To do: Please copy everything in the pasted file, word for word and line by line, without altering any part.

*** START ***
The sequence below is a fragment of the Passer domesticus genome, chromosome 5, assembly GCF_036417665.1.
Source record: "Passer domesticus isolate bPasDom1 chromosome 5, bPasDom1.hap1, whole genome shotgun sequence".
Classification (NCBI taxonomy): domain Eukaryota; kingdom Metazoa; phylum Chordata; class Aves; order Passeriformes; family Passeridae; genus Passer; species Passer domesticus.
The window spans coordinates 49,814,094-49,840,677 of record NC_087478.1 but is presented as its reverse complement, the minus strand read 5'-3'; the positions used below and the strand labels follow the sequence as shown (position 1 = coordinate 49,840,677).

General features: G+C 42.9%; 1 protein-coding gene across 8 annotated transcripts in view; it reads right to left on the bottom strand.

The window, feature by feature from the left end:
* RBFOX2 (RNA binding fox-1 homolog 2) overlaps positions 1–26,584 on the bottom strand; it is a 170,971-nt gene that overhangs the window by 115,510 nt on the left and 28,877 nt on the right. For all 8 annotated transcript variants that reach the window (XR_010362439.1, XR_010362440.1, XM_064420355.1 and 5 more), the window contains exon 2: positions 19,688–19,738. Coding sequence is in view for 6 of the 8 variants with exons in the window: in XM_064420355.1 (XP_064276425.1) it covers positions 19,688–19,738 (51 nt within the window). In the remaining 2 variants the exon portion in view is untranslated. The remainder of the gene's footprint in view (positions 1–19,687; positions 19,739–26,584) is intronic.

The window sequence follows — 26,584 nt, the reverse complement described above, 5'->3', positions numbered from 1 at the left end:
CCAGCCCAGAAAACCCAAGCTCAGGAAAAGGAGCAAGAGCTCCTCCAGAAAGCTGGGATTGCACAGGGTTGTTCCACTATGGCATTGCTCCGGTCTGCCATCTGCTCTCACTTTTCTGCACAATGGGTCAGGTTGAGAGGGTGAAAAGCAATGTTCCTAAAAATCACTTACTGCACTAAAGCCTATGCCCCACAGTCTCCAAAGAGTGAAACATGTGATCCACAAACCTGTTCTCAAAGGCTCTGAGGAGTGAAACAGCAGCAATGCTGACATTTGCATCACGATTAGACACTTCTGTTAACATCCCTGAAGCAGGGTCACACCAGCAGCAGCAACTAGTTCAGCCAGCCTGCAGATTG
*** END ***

The sequence below is a fragment of the Passer domesticus genome, chromosome 5, assembly GCF_036417665.1.
Source record: "Passer domesticus isolate bPasDom1 chromosome 5, bPasDom1.hap1, whole genome shotgun sequence".
Classification (NCBI taxonomy): domain Eukaryota; kingdom Metazoa; phylum Chordata; class Aves; order Passeriformes; family Passeridae; genus Passer; species Passer domesticus.
The window spans coordinates 49,814,094-49,840,677 of record NC_087478.1 but is presented as its reverse complement, the minus strand read 5'-3'; the positions used below and the strand labels follow the sequence as shown (position 1 = coordinate 49,840,677).

General features: G+C 42.9%; 1 protein-coding gene across 8 annotated transcripts in view; it reads right to left on the bottom strand.

The window, feature by feature from the left end:
* RBFOX2 (RNA binding fox-1 homolog 2) overlaps positions 1–26,584 on the bottom strand; it is a 170,971-nt gene that overhangs the window by 115,510 nt on the left and 28,877 nt on the right. For all 8 annotated transcript variants that reach the window (XR_010362439.1, XR_010362440.1, XM_064420355.1 and 5 more), the window contains exon 2: positions 19,688–19,738. Coding sequence is in view for 6 of the 8 variants with exons in the window: in XM_064420355.1 (XP_064276425.1) it covers positions 19,688–19,738 (51 nt within the window). In the remaining 2 variants the exon portion in view is untranslated. The remainder of the gene's footprint in view (positions 1–19,687; positions 19,739–26,584) is intronic.

The window sequence follows — 26,584 nt, the reverse complement described above, 5'->3', positions numbered from 1 at the left end:
CCAGCCCAGAAAACCCAAGCTCAGGAAAAGGAGCAAGAGCTCCTCCAGAAAGCTGGGATTGCACAGGGTTGTTCCACTATGGCATTGCTCCGGTCTGCCATCTGCTCTCACTTTTCTGCACAATGGGTCAGGTTGAGAGGGTGAAAAGCAATGTTCCTAAAAATCACTTACTGCACTAAAGCCTATGCCCCACAGTCTCCAAAGAGTGAAACATGTGATCCACAAACCTGTTCTCAAAGGCTCTGAGGAGTGAAACAGCAGCAATGCTGACATTTGCATCACGATTAGACACTTCTGTTAACATCCCTGAAGCAGGGTCACACCAGCAGCAGCAACTAGTTCAGCCAGCCTGCAGATTG